Regensburg, a riverside medieval town, is at the crossroads of the significant trade routes between the Baltic and the Mediterranean and between France and Eastern Europe. Today, there is a different kind of trade – seen as we shared a lock with a barge transporting cars up the river. Regensburg’s multiple arched, Romanesque bridge, connecting north and south, is still in use for pedestrians. Before the modern age of refrigeration, salt was a crucial commodity for preserving food. Regensburg, like Salzburg, was a center for the salt trade. Local burghers made their fortunes in the salt trade. Wanting to show off their wealth, they built homes imitating the Italian architecture of this period -- large palazzos (palaces) with tall rectangular towers. Of course, the higher the tower, the wealthier its owner.

A medieval Gothic cathedral dominates the skyline – with an intricately carved portico. Also, the remains of a pre-14th century Jewish ghetto are commemorated with an unusual monument that traces the foundation of the original synagogue, including the bimah where the Torah was read.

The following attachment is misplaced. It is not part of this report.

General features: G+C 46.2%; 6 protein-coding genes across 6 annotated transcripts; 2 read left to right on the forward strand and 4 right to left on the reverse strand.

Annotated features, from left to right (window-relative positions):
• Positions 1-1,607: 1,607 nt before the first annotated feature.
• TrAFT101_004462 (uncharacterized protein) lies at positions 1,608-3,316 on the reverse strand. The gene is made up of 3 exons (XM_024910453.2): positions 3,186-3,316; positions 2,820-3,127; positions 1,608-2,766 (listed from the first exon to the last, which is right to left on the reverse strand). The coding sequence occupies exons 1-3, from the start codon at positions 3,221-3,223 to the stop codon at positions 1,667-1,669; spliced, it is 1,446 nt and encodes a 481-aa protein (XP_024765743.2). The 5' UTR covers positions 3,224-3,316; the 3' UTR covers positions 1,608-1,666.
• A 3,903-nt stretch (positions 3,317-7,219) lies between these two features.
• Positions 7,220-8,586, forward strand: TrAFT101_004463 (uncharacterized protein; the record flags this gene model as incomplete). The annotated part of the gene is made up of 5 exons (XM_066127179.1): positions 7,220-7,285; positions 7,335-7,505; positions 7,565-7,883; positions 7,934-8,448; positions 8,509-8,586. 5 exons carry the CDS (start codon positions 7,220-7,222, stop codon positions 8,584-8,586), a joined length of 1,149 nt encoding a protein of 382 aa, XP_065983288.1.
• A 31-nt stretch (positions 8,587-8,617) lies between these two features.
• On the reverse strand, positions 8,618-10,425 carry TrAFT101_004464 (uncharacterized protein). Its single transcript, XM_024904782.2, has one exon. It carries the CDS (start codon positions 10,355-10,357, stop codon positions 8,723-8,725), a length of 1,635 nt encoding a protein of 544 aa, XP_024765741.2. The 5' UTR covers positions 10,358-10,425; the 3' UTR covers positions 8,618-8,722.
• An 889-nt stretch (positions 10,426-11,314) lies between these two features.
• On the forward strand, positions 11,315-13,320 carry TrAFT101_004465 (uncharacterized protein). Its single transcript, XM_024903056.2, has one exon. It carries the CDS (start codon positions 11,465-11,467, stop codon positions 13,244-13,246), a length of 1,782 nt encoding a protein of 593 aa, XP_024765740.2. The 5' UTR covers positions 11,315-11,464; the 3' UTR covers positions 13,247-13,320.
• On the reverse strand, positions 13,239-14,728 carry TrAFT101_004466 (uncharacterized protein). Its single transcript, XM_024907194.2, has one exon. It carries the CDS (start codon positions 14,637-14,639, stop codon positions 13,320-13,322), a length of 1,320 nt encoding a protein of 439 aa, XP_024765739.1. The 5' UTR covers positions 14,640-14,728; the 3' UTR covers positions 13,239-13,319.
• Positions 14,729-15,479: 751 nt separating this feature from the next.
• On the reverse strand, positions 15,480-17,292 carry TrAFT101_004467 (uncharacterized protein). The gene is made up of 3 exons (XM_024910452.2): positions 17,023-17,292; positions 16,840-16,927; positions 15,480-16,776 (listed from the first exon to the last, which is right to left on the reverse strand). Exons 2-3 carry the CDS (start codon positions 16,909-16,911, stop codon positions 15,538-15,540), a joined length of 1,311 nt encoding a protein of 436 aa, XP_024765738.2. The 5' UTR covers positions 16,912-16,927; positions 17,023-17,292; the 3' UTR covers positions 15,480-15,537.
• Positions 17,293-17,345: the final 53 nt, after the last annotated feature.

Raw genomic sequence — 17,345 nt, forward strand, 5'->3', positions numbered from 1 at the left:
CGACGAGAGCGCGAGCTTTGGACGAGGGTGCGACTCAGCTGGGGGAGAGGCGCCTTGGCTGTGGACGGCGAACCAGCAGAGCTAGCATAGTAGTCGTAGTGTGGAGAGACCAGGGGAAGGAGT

Wolfgang Amadeus Mozart was born in a fourth floor apartment in the old city of Salzburg - now a museum. His father, Leopold Mozart, was a music teacher who authored a guide on how to play the violin. In its day, it was translated into several languages including Russian. Wolfgang Amadeus, his only surviving son, was a musical prodigy. From the age five, he traveled with his father to perform at the royal courts of Europe. Maria Theresa, head of the Austro-Hungarian Empire gave W.A. Mozart a diamond ring which he always treasured. Sadly, Mozart lived only from 1756-1791 and left no line of survivors. Today, in Budapest, Vienna, Salzburg and Prague, concerts are given almost daily recalling his musical genius.

1. Mozart's concert violin
2. Chocolate shop window in Salzburg


The highlight of the Benedictine monastery, founded 1089 at Melk, was its library preserving tens of thousands of early manuscripts and books, dating back to the 9th century English monk, the Venerable Bede. Included in the collection were two large globes depicting the terrestrial and celestial worlds. Now that there are few monks at Melk, its extensive and dramatic Baroque structure serves as a coed Catholic high school for over 900 students from the region.